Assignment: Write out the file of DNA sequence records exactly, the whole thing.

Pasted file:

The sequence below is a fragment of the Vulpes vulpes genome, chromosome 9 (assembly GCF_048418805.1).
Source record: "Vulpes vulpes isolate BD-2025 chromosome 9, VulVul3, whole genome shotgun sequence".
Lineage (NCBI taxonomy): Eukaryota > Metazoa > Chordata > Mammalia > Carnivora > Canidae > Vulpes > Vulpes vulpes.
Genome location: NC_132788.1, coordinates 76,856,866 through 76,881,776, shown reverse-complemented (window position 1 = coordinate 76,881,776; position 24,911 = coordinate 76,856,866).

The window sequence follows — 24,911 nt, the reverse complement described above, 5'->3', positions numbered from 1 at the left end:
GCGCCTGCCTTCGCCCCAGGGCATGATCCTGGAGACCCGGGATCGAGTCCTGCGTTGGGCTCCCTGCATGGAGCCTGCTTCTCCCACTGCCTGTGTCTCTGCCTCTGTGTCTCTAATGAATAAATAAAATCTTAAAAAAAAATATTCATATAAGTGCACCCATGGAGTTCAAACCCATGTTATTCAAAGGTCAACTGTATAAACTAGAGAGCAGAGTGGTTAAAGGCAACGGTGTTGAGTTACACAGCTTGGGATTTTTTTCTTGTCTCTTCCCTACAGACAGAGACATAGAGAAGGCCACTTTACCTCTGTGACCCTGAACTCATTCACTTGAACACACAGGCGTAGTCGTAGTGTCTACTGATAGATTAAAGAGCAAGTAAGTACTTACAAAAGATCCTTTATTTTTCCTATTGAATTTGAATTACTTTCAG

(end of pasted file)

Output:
The sequence below is a fragment of the Vulpes vulpes genome, chromosome 9 (assembly GCF_048418805.1).
Source record: "Vulpes vulpes isolate BD-2025 chromosome 9, VulVul3, whole genome shotgun sequence".
Lineage (NCBI taxonomy): Eukaryota > Metazoa > Chordata > Mammalia > Carnivora > Canidae > Vulpes > Vulpes vulpes.
Genome location: NC_132788.1, coordinates 76,856,866 through 76,881,776, shown reverse-complemented (window position 1 = coordinate 76,881,776; position 24,911 = coordinate 76,856,866).

The window sequence follows — 24,911 nt, the reverse complement described above, 5'->3', positions numbered from 1 at the left end:
GCGCCTGCCTTCGCCCCAGGGCATGATCCTGGAGACCCGGGATCGAGTCCTGCGTTGGGCTCCCTGCATGGAGCCTGCTTCTCCCACTGCCTGTGTCTCTGCCTCTGTGTCTCTAATGAATAAATAAAATCTTAAAAAAAAATATTCATATAAGTGCACCCATGGAGTTCAAACCCATGTTATTCAAAGGTCAACTGTATAAACTAGAGAGCAGAGTGGTTAAAGGCAACGGTGTTGAGTTACACAGCTTGGGATTTTTTTCTTGTCTCTTCCCTACAGACAGAGACATAGAGAAGGCCACTTTACCTCTGTGACCCTGAACTCATTCACTTGAACACACAGGCGTAGTCGTAGTGTCTACTGATAGATTAAAGAGCAAGTAAGTACTTACAAAAGATCCTTTATTTTTCCTATTGAATTTGAATTACTTTCAG